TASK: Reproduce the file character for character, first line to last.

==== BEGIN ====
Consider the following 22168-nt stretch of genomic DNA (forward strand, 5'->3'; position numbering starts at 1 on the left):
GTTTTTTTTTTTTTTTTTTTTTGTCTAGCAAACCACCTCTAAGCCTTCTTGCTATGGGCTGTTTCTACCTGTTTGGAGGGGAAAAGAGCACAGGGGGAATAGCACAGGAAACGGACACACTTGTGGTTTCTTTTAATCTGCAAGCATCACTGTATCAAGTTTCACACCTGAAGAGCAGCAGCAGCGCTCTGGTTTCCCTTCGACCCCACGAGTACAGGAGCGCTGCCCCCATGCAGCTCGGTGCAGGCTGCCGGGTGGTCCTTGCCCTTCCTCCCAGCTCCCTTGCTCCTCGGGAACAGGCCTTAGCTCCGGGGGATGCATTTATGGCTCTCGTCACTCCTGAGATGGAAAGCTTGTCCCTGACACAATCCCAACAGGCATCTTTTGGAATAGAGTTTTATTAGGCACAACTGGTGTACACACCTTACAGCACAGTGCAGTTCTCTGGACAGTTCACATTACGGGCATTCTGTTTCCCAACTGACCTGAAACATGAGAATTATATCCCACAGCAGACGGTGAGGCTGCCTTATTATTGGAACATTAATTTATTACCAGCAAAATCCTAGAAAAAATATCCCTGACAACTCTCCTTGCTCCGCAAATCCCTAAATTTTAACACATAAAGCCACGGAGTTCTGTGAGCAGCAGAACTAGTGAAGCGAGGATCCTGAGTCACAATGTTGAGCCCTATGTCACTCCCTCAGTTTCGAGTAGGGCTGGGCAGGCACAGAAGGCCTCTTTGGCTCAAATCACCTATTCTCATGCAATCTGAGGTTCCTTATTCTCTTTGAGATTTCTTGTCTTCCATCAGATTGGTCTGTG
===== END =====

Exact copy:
Consider the following 22168-nt stretch of genomic DNA (forward strand, 5'->3'; position numbering starts at 1 on the left):
GTTTTTTTTTTTTTTTTTTTTTGTCTAGCAAACCACCTCTAAGCCTTCTTGCTATGGGCTGTTTCTACCTGTTTGGAGGGGAAAAGAGCACAGGGGGAATAGCACAGGAAACGGACACACTTGTGGTTTCTTTTAATCTGCAAGCATCACTGTATCAAGTTTCACACCTGAAGAGCAGCAGCAGCGCTCTGGTTTCCCTTCGACCCCACGAGTACAGGAGCGCTGCCCCCATGCAGCTCGGTGCAGGCTGCCGGGTGGTCCTTGCCCTTCCTCCCAGCTCCCTTGCTCCTCGGGAACAGGCCTTAGCTCCGGGGGATGCATTTATGGCTCTCGTCACTCCTGAGATGGAAAGCTTGTCCCTGACACAATCCCAACAGGCATCTTTTGGAATAGAGTTTTATTAGGCACAACTGGTGTACACACCTTACAGCACAGTGCAGTTCTCTGGACAGTTCACATTACGGGCATTCTGTTTCCCAACTGACCTGAAACATGAGAATTATATCCCACAGCAGACGGTGAGGCTGCCTTATTATTGGAACATTAATTTATTACCAGCAAAATCCTAGAAAAAATATCCCTGACAACTCTCCTTGCTCCGCAAATCCCTAAATTTTAACACATAAAGCCACGGAGTTCTGTGAGCAGCAGAACTAGTGAAGCGAGGATCCTGAGTCACAATGTTGAGCCCTATGTCACTCCCTCAGTTTCGAGTAGGGCTGGGCAGGCACAGAAGGCCTCTTTGGCTCAAATCACCTATTCTCATGCAATCTGAGGTTCCTTATTCTCTTTGAGATTTCTTGTCTTCCATCAGATTGGTCTGTG